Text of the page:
OAKLAND - Billboards and posters bearing the faces of former child sex trafficking victims and the stories of how they escaped a life of sexual exploitation will be popping up around Oakland as part of an extensive public awareness campaign.
The campaign was launched by Alameda County District Attorney Nancy O'Malley at a news conference at the Alameda County Family Justice Center in Oakland this morning.
"Our message is loud and clear," O'Malley said. "Our community will not tolerate the sale and purchase of children for sex. Every citizen must be informed about the crisis and understand how to be part of the solution."
The campaign, which is set to continue through Feb. 2, is part of the district attorney's ongoing efforts to combat child prostitution in Oakland, a persistent and highly visible problem that continues to grow each year, according to O'Malley.
Since 2006, the district attorney's office has prosecuted more than 325 local sex traffickers, she said.
O'Malley said the new campaign is intended mainly to educate the community about the "staggering number" of children who are victims of sex trafficking in Oakland.
Nola Brantley, executive director of the Oakland-based group Motivating, Inspiring, Supporting and Serving Sexually Exploited Youth, or MISSSEY, estimated that the organization helps about 250 local victims of child sex trafficking annually.
MISSSEY, which collaborated with the district attorney's office on the campaign, provides a drop-in recovery center and case managers to work with sexually exploited minors and help connect them with housing, jobs and educational resources. Other local agencies that help child sex trafficking victims include Bay Area Women Against Rape, Covenant House and West Coast Children's Clinic.
The demand for help from local victims has only grown in recent years, Brantley said at today's news conference.
"The city of Oakland is known throughout the state and the nation as a red-light district for the buying and selling of children," she said.
According to O'Malley's office, the FBI has deemed the Bay Area a "high intensity child prostitution area" and identified Oakland as a hub for the crime.
But the district attorney emphasized that the minors involved in this type of crime are victims, not criminals -- an important distinction she hopes the billboard and poster campaign makes clear.
The perception of child sex workers as criminals "is what allows some societies to keep them invisible," O'Malley said.
"Here in Oakland ... we don't make these children invisible," she said.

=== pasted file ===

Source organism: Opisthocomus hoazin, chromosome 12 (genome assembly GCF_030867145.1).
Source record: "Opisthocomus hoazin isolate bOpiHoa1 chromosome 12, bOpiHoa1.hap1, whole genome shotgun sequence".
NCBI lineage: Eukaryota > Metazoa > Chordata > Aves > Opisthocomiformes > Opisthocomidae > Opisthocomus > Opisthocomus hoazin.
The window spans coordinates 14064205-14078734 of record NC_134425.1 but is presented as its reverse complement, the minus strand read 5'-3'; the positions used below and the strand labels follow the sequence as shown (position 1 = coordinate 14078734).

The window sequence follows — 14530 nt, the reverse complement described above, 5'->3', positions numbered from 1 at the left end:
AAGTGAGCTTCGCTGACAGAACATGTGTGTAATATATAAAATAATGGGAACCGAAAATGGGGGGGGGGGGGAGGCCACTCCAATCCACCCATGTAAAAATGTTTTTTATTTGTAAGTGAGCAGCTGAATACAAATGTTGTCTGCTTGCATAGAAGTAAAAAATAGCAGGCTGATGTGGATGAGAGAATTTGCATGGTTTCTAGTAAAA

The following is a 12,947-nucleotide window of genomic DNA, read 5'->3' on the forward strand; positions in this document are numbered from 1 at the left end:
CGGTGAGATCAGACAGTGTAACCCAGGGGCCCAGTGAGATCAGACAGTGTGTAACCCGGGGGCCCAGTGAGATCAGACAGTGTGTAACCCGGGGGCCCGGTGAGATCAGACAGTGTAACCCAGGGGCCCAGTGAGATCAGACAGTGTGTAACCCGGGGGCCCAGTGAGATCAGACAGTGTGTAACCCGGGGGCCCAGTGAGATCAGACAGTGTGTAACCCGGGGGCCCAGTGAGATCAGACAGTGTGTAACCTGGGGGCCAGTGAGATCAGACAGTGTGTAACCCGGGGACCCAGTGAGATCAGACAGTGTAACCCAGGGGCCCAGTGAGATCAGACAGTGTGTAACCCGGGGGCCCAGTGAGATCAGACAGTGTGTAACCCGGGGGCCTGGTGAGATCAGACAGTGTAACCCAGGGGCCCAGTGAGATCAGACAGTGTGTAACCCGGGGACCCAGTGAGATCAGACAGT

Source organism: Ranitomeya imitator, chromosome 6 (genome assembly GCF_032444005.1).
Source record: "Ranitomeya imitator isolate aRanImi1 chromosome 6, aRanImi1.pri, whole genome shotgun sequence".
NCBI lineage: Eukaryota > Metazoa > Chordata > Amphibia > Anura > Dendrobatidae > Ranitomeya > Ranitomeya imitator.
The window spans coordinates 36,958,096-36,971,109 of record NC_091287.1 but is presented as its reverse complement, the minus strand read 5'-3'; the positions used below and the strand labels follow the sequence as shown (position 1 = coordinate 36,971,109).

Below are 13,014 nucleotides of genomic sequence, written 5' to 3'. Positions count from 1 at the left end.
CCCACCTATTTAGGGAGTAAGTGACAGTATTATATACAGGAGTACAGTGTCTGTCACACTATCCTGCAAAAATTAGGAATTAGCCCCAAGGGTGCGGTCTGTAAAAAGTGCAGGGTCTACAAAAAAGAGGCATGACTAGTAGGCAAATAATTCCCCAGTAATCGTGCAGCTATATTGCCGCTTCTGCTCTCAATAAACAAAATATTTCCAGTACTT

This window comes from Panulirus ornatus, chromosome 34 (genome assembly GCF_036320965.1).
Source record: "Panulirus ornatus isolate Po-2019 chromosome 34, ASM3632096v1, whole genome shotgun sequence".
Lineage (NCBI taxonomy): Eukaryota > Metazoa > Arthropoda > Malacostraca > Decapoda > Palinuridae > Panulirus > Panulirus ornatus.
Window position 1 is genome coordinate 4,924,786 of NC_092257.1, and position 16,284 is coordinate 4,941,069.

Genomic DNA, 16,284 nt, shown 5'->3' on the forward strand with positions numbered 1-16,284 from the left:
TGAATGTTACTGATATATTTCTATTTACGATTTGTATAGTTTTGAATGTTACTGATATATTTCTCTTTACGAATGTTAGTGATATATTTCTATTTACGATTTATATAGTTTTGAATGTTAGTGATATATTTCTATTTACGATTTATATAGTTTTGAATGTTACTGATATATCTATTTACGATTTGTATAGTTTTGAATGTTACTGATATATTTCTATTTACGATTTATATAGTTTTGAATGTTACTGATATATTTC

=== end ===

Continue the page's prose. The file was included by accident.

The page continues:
Brantley said many of the child sex trafficking victims MISSSEY sees were sexually abused before being prostituted and have long family histories of domestic abuse.
A large percentage are foster children or have come from otherwise unstable home environments, and are extremely vulnerable targets for pimps, who may lure their victims with promises of a safe home and a loving relationship, according to MISSSEY.
Brantley and O'Malley said today that they are hopeful the new public awareness campaign will reach both current victims and children who are at risk of becoming involved in sex trafficking in the future.
The ads are also designed to reach victims who may be hesitant to accept help from outreach workers on the street where their pimps may be watching, said Bhavna Sharma, who helps oversee MISSSEY's mentorship program.
The posters, in addition to featuring survivors of child sex trafficking, show a picture of a hotel bed alongside messages such as "Being a prostituted teen isn't a choice. It's slavery." Many of the ads also list numbers victims can call for help.
The posters will be put up in bus shelters, and the billboards will be displayed prominently along major thoroughfares in Oakland.
A team of graphic designers and copywriters donated their time to design the images and messages on the posters and billboards, and Clear Channel Outdoor donated the advertising space.
Victims of child sex trafficking are urged to call the National Human Trafficking Resource Center at (510) 645-9388 or (888) 373-7888 for help.
Community members are also encouraged to report anonymous tips about child sex trafficking in their area by calling the Alameda County District Attorney's Human Exploitation and Trafficking Watch tip line at (510) 208-4959.
Copyright © 2013 by Bay City News, Inc. Republication, re-transmission or reuse without the express written consent of Bay City News, Inc. is prohibited.